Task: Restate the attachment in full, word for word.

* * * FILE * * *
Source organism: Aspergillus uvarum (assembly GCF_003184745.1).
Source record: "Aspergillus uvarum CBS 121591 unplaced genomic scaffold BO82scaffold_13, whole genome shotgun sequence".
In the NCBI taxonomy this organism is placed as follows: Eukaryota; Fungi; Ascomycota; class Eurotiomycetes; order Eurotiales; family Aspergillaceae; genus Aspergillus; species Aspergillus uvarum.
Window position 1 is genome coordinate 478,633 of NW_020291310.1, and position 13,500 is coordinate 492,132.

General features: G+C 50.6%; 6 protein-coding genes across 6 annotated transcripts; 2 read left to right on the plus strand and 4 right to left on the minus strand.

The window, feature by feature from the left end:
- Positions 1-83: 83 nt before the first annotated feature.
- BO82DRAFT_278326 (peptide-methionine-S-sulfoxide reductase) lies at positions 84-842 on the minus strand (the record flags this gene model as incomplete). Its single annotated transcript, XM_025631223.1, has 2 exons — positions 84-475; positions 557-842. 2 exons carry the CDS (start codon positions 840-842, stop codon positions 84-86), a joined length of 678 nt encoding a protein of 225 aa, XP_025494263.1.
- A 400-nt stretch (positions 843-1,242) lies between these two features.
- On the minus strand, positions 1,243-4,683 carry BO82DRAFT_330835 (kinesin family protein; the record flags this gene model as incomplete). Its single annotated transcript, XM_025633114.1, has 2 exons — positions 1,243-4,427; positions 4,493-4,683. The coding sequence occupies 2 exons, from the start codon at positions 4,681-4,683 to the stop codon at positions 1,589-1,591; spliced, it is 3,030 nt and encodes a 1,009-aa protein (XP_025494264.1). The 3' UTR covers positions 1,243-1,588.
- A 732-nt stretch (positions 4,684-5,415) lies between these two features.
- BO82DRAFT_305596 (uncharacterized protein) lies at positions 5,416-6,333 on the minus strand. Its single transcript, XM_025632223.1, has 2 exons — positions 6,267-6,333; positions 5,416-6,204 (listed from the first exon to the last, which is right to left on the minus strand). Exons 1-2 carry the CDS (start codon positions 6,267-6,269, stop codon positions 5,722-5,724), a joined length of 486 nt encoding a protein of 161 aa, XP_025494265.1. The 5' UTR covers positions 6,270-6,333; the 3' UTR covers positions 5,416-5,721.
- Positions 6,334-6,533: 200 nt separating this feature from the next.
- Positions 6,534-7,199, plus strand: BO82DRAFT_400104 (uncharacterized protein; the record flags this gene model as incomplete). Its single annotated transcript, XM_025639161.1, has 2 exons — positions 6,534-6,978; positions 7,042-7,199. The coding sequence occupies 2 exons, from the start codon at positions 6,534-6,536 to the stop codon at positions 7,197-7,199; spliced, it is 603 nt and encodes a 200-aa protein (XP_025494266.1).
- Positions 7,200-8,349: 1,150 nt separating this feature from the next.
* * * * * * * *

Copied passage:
Source organism: Aspergillus uvarum (assembly GCF_003184745.1).
Source record: "Aspergillus uvarum CBS 121591 unplaced genomic scaffold BO82scaffold_13, whole genome shotgun sequence".
In the NCBI taxonomy this organism is placed as follows: Eukaryota; Fungi; Ascomycota; class Eurotiomycetes; order Eurotiales; family Aspergillaceae; genus Aspergillus; species Aspergillus uvarum.
Window position 1 is genome coordinate 478,633 of NW_020291310.1, and position 13,500 is coordinate 492,132.

General features: G+C 50.6%; 6 protein-coding genes across 6 annotated transcripts; 2 read left to right on the plus strand and 4 right to left on the minus strand.

The window, feature by feature from the left end:
- Positions 1-83: 83 nt before the first annotated feature.
- BO82DRAFT_278326 (peptide-methionine-S-sulfoxide reductase) lies at positions 84-842 on the minus strand (the record flags this gene model as incomplete). Its single annotated transcript, XM_025631223.1, has 2 exons — positions 84-475; positions 557-842. 2 exons carry the CDS (start codon positions 840-842, stop codon positions 84-86), a joined length of 678 nt encoding a protein of 225 aa, XP_025494263.1.
- A 400-nt stretch (positions 843-1,242) lies between these two features.
- On the minus strand, positions 1,243-4,683 carry BO82DRAFT_330835 (kinesin family protein; the record flags this gene model as incomplete). Its single annotated transcript, XM_025633114.1, has 2 exons — positions 1,243-4,427; positions 4,493-4,683. The coding sequence occupies 2 exons, from the start codon at positions 4,681-4,683 to the stop codon at positions 1,589-1,591; spliced, it is 3,030 nt and encodes a 1,009-aa protein (XP_025494264.1). The 3' UTR covers positions 1,243-1,588.
- A 732-nt stretch (positions 4,684-5,415) lies between these two features.
- BO82DRAFT_305596 (uncharacterized protein) lies at positions 5,416-6,333 on the minus strand. Its single transcript, XM_025632223.1, has 2 exons — positions 6,267-6,333; positions 5,416-6,204 (listed from the first exon to the last, which is right to left on the minus strand). Exons 1-2 carry the CDS (start codon positions 6,267-6,269, stop codon positions 5,722-5,724), a joined length of 486 nt encoding a protein of 161 aa, XP_025494265.1. The 5' UTR covers positions 6,270-6,333; the 3' UTR covers positions 5,416-5,721.
- Positions 6,334-6,533: 200 nt separating this feature from the next.
- Positions 6,534-7,199, plus strand: BO82DRAFT_400104 (uncharacterized protein; the record flags this gene model as incomplete). Its single annotated transcript, XM_025639161.1, has 2 exons — positions 6,534-6,978; positions 7,042-7,199. The coding sequence occupies 2 exons, from the start codon at positions 6,534-6,536 to the stop codon at positions 7,197-7,199; spliced, it is 603 nt and encodes a 200-aa protein (XP_025494266.1).
- Positions 7,200-8,349: 1,150 nt separating this feature from the next.